NOCARDIA

27 plus species including:

SPECIES

MICROSCOPIC APPEARANCE

Gram Stain: Positive to variable, usually partially acid-fast.
Morphology: Rudimentary to extensively branched vegetative hyphae which fragment in situ or on mechanical disruption into bacteroid, rod-shaped to coccoid elements. Short to long chains of conidia occasionally found on hyphae and substrate hyphae.
Size: 0.5-1.2 micrometers in diameter.
Motility: Non-motile.
Capsules: None.
Spores: No endospores, sporangia, sclerotia, or synnemata are formed.
Other: Aerial hyphae are almost always produced.

MACROSCOPIC APPEARANCE

Colonies have a chalky, mat or velvety appearance. Color may appear brown, tan, pink, orange, red, purple, gray, or white. Texture may be smooth or granular, irregular, wrinkled, or heaped.

METABOLIC PROPERTIES

Aerobic and mesophilic. Chemoorganotrophic, having an oxidative type metabolism.

KEY BIOCHEMICAL REACTIONS

HABITAT

Widely distributed in soil, water, air, sewage, insects and plants, may be present in clinical specimens as opportunistic pathogens.

PATHOGENICITY

Nocardia are usually pathogenic opportunists in humans and animals whose host defenses are compromised. One notable exception is N. brasiliensis which is typically considered an obligatory pathogen.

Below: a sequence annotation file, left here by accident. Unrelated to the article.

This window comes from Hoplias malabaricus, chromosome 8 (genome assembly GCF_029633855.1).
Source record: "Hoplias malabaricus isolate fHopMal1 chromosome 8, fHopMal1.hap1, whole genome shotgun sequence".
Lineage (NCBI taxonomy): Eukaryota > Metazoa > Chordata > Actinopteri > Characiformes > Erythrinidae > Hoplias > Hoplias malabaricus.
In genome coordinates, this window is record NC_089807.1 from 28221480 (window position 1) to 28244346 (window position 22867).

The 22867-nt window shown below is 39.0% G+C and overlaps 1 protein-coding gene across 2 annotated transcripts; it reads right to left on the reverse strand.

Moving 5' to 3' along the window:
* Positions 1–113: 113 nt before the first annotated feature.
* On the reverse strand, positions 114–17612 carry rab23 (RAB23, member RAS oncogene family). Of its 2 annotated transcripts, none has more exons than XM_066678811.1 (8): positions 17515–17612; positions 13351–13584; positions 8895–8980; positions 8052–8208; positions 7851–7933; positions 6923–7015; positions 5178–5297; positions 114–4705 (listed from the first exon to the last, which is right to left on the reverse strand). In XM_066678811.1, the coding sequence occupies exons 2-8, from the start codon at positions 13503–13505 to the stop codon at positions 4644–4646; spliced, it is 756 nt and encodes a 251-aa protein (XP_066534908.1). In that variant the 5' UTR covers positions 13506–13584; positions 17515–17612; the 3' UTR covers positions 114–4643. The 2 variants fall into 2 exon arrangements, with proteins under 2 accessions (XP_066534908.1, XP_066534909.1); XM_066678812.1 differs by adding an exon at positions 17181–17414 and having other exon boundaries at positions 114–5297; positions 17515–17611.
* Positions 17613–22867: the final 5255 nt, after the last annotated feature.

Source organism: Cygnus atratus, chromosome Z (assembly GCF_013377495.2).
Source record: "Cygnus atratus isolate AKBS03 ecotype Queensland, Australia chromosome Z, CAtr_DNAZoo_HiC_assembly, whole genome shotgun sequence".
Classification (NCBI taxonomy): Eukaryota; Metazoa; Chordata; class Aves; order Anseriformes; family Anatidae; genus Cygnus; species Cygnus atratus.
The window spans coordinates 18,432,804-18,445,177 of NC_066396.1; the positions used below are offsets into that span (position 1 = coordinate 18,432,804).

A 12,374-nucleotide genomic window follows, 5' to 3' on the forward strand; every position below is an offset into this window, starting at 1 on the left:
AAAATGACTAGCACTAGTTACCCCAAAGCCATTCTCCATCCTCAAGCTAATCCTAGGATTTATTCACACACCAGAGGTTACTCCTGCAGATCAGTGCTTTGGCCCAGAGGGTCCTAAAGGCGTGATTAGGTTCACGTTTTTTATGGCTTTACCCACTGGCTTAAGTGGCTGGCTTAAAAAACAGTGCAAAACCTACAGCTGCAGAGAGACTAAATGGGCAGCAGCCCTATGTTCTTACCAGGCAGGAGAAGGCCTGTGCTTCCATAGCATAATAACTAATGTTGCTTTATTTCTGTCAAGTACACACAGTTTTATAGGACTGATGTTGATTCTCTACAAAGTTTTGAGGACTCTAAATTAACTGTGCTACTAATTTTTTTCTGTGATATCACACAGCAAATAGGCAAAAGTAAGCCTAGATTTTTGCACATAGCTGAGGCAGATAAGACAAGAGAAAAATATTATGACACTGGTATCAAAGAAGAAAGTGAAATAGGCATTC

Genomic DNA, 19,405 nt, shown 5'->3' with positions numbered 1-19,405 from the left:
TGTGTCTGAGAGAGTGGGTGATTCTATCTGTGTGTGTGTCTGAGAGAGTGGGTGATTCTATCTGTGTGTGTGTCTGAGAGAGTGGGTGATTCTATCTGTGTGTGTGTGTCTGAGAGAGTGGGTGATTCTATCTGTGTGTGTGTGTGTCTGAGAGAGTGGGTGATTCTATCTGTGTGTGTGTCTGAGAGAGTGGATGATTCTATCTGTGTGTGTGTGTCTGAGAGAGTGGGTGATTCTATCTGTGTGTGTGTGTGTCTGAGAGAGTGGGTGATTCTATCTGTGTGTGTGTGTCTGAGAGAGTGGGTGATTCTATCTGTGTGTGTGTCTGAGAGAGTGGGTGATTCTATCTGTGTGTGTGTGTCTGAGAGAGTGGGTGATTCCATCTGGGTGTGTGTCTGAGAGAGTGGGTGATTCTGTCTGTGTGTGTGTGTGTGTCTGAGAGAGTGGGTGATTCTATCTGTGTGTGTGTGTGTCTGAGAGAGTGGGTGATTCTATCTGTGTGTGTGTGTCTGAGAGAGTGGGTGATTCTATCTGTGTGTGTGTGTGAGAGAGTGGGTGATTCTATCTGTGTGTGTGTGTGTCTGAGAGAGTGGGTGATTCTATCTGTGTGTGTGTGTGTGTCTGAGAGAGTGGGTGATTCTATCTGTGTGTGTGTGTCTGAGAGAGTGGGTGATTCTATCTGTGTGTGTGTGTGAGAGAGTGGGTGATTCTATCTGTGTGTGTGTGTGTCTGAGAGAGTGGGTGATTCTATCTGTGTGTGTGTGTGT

The basic types of human diseases caused are (a) pulmonary disease, neural and/or systemic nocardiosis (b) actinomycotic mycetomas which are tumor-like growths of the organisms within the tissues; and (c) localized cutaneous or subcutaneous infections which usually represent primary infections.

RECOMMENDED MEDIA

For culture: Lowenstein Jensen Medium.
For selective isolation: Columbia Blood Agar or Sabouraud Dextrose Agar.
For maintenance: Yeast Extract Glucose Agar for short-term maintenance and lyophilization for long-term preservation.

INCUBATION

Temperature: 35 degrees C.
Time: 3-10 days (look for pigmented colonies with downy aerial hyphae).
Atmosphere: Aerobic.

REFERENCES

1. Holt, J.G., et al. 1994. Bergey's Manual of Determinative Bacteriology , 9th ed. Williams & Wilkins, Baltimore, MD.

2. Holt, J.G., et al. 1986. Bergey's Manual of Systemic Bacteriology , Vol. I & II. Williams & Wilkins, Baltimore, MD.

3. The Oxoid Vade-Mecum of Microbiology . 1993. Unipath Ltd., Basingstoke, UK.

4. Murray, P.R., et al. 1995. Manual of Clinical Microbiology , 6th ed. American Society for Microbiology, Washington, D.C.

5. Internet: www.hardlink.com /Bacterial Database Search, February, 1998.

6. Hensyl, B.R., et al. 1990. Stedman's Medical Dictionary , 25th ed. Williams & Wilkins, Baltimore, MD.

7. Koneman, et al. 1997. Color Atlas and Textbook of Diagnostic Microbiology , 5th ed. Lippincott, Philadelphia, PA.


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